“It was a different period for me,” he recalled, “because back in those days, we were young guys doing what we were doing and making great music, and we were going down different roads personally, and things were going off the rails as they did in most bands of that generation. I made three studio albums and a few live albums, and it was a lot of work, a lot of touring nonstop for three or four years. I have great memories of it, and lost two of those guys – Tommy Bolin and Jon Lord – so on this tour, I’ll be honouring and respecting the memories of those two gentlemen, as well.”

When first approached about joining the already well-established Deep Purple, Hughes was playing with a little-known band called Trapeze, a band who although showing promise would never live up to the lofty standards set by Deep Purple.

He reflected, “I was playing in Trapeze, and we played at the Whisky a Go Go sometime early in 1972 in L.A., and I was told that in the audience was Ritchie Blackmore and I thought, ‘How great, Blackmore is here.’ He came to see me after the show, and he was really nice, and I was stoked thinking he really liked our band. About six months later, we were in London playing at the Marquee Club, and there in the audience was Jon Lord and Ian Paice, and I thought it was strange that Blackmore was in L.A. and then these two came to see us in London. I thought it was really great that they loved our band (laughs). Anyway, cut to the chase, three or four months later, we played the Whisky again, and that time Blackmore, Paice, and Lord were all there, and I had no idea they were checking me out and listening to my music, or even thinking about me! I was so young and naive; I had no idea they were actually checking me out to join the band. It was very, very bizarre.”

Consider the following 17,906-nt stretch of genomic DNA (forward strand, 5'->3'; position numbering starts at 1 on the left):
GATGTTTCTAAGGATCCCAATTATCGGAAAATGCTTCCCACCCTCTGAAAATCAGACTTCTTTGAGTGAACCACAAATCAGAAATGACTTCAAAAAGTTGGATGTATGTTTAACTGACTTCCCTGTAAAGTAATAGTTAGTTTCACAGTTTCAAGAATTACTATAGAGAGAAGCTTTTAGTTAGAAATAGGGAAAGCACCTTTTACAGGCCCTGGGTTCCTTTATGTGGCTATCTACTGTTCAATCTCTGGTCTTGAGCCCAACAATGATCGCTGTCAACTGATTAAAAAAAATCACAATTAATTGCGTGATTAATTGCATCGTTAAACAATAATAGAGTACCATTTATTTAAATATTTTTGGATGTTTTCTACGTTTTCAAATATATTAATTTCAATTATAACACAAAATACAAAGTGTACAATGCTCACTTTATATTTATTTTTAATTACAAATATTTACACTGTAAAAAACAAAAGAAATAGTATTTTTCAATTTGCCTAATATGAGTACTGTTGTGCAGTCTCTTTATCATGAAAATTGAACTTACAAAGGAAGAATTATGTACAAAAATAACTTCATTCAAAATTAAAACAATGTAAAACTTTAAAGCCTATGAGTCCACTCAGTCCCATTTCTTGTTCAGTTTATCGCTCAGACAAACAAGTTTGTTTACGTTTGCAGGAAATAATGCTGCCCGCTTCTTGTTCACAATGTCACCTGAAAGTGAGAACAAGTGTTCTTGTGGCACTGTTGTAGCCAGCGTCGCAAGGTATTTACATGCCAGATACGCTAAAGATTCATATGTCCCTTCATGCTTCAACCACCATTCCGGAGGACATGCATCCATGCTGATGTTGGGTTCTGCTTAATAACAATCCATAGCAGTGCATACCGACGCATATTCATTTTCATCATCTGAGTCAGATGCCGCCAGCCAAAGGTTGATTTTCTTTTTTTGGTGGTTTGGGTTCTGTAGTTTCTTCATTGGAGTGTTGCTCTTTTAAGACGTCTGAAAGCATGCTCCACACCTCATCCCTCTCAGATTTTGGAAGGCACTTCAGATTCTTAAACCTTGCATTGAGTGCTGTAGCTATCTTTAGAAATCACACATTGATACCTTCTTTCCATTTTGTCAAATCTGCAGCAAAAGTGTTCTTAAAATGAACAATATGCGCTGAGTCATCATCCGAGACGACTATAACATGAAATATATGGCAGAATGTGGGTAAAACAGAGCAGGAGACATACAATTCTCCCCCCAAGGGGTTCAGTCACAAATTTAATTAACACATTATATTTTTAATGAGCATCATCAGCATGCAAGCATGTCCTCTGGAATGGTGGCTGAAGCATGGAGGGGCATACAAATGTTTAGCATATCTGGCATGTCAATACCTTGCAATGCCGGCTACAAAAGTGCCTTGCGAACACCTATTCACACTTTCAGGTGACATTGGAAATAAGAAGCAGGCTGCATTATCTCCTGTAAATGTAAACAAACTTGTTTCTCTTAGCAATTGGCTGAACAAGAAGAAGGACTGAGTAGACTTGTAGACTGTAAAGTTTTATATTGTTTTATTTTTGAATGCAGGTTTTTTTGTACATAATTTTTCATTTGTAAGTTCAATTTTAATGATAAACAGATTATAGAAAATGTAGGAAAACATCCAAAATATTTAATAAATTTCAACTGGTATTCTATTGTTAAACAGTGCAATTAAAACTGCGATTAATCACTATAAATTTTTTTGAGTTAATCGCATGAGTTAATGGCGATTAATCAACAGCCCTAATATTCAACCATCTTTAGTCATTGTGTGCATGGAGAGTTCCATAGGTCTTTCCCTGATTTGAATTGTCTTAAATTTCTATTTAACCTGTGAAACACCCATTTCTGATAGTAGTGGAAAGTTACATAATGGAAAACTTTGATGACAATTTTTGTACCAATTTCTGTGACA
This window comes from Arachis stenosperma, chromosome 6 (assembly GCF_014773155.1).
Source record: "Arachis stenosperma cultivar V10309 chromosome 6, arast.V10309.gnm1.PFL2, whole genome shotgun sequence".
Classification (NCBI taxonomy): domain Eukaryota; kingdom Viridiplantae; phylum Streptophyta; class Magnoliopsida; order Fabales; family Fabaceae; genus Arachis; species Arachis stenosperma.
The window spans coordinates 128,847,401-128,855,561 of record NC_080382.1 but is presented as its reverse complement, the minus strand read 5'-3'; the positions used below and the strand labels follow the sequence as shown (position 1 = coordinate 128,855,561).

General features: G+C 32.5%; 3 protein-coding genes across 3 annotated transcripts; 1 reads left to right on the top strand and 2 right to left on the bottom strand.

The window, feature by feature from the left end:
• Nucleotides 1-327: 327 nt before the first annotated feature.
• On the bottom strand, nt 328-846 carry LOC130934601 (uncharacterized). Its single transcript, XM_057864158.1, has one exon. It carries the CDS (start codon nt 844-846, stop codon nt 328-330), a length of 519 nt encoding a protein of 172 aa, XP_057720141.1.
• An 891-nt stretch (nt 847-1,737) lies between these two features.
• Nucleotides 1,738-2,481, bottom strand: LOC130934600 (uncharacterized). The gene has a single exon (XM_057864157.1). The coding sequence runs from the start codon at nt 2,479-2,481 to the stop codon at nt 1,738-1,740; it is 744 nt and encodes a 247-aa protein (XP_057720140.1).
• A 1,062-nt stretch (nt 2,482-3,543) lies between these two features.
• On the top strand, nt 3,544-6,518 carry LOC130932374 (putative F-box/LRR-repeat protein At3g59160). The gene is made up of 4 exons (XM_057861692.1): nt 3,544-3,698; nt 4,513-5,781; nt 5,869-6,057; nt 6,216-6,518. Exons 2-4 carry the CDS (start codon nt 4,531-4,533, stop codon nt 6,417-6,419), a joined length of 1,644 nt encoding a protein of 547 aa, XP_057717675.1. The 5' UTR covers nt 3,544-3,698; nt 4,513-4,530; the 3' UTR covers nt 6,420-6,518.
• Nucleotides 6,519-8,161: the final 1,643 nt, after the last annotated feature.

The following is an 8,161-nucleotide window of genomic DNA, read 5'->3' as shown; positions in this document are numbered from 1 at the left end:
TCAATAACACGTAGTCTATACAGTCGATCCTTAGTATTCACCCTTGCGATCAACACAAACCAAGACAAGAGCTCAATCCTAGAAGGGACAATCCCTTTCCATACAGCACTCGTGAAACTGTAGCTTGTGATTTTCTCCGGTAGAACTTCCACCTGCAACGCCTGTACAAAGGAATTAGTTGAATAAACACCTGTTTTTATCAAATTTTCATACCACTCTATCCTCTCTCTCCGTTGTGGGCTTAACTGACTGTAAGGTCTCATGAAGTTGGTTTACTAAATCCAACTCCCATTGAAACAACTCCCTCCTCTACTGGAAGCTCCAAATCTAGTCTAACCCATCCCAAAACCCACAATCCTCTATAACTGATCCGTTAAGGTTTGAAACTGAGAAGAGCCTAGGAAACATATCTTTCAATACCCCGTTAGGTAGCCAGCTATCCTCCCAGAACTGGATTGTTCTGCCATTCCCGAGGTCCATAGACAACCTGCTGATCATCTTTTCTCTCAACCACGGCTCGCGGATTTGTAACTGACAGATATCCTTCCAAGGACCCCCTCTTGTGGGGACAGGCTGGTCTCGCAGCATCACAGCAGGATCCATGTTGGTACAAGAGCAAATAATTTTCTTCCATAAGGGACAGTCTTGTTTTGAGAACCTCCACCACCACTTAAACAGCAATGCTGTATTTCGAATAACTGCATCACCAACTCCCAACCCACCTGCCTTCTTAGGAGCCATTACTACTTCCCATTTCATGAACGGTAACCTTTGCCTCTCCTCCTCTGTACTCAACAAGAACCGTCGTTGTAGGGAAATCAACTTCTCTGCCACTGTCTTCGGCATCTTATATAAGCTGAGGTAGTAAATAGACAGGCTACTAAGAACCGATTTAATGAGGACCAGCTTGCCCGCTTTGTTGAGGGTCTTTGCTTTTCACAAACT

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Back then, Deep Purple was revolutionising music with their heaviness and willingness to experiment, but the loss of two of their more popular members in Ian Gillan and Roger Glover was a potential turning point and defining moment of their career to date.

“They had two guys in Ian and Roger leave the band, and here came David Coverdale and I, and it was a big moment for Deep Purple,” agreed Hughes. “They had just come off the back of Made in Japan and had two of the biggest rock albums of the 1970’s and how could you replace those two guys? It was definitely such a big moment, and it could have been a disaster if it wasn’t done correctly. I’ve always believed in the karmic aspect of things that things are supposed to happen or not supposed to or whatever in the karmic value. We put our heads down and went to Clearwell Castle in Gloucestershire, and we wrote the album called Burn. Of course, that album was a huge success all over the world which gave Deep Purple a new set of wheels and a new life, and there was a lot of camaraderies back in the day. The band was brought together again, and I’m really glad that David and I were invited to join.”